Important Stuff – Securing Your Digital Lifestyle
If you weren’t following the horror story of Wired journalist Mat Honan’s personal hacking over the weekend, then do yourself a favour and read his article or watch his interview on This Week in Tech below.
It’s clear that Apple and Amazon’s security procedures were less than impressive. They have already been changed as a result of this incident, however this will be of little comfort to Mat, or you if something similar finds you in the future. Cloud services are becoming increasingly important in our digital lifestyle and we really should be paying more attention to their security. Here are some tips on safeguarding your own accounts.
So even if someone has access to your email address and password they can’t access your account. You’ll need to sign in like this every 30 days and everything that uses your google account (for example that RSS reader on your smartphone) will need a new single use Application-specific password. Check out the video below.
Review Your Password Procedures – By now we all know the rules about using strong passwords, the longer the better and we should be using a mixture of upper and lower case letters plus numbers and symbols. Read this interesting article to understand how this password – [PrXyc.N(n4k77#L!eVdAfp9] may actually be weaker than this much easier to rememeber one – [D0g…………………]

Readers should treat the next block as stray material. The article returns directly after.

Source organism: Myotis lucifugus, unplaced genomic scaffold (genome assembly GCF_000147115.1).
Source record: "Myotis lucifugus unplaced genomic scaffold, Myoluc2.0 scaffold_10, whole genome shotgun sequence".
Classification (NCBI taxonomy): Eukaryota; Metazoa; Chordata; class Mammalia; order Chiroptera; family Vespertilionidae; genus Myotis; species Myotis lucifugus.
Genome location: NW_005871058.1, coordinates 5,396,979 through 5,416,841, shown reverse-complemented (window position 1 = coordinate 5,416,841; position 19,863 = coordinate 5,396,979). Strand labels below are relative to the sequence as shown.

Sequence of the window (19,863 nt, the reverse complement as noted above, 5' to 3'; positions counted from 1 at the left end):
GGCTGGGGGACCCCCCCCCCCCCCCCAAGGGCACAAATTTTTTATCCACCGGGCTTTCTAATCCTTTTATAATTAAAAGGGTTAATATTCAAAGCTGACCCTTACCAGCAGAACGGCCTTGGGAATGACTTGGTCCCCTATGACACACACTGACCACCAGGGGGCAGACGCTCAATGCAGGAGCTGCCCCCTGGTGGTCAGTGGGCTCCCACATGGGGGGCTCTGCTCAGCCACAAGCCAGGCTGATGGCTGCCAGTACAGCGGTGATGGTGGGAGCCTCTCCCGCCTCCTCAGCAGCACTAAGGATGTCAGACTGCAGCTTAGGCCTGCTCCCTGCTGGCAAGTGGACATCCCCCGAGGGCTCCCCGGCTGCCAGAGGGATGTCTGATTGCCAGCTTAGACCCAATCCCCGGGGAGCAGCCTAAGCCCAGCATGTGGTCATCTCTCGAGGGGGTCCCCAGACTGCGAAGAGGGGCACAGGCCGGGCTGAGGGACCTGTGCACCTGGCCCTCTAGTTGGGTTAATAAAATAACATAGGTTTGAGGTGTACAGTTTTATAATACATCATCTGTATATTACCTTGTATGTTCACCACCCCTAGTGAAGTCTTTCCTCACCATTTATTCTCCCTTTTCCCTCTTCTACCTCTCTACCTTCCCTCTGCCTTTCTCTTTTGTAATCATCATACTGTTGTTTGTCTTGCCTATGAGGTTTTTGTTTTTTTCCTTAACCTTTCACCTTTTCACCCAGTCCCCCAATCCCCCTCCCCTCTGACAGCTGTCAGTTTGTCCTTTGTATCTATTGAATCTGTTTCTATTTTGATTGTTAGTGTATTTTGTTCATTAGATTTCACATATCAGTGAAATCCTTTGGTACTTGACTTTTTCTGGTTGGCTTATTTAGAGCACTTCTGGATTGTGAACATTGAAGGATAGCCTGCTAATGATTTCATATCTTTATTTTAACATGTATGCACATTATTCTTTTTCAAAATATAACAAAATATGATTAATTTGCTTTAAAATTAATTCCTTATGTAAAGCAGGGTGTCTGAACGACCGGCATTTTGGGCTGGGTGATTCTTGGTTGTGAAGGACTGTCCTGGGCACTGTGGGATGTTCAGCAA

We also know we should have a different password for every site we use, you don’t want your password to be obtained from one inherently less secure site (for example the comments system of your favourite blog) and then be used to access say your online banking. But with so many logins to remember these days it seems impossible to stick to these rules. Thankfully there is an answer and utilities like 1Password and LastPass will create secure individual passwords for each site and allow you to retrieve them using one super-strong master password. They work across multiple OS’s and even on your mobile devices too.
Backup! – If you’ve got this far give yourself a pat on the back, you’ve made some important changes.
Now it’s time to back up your entire Gmail account. You probably have years of email in there and we use a great little open source utility to create a local backup incase the unthinkable does happen.
Gmvault works with Windows, OS X and Linux and will backup your messages and attachments which can then be viewed locally in your favourite email client or be restoring back up to your Gmail account in the cloud.
The Future – Ultimately there’s always going to be a compromise between security and convenience, but as Mat concludes in his article, this whole password thing seems to be pretty broken at this point. Until someone solves the issue of proving our identity we hope you’ll find these tips useful. We’re no security experts but you’ll certainly be more prepared than most even if you only use one or two of them. Give us your top security tips in the comments below.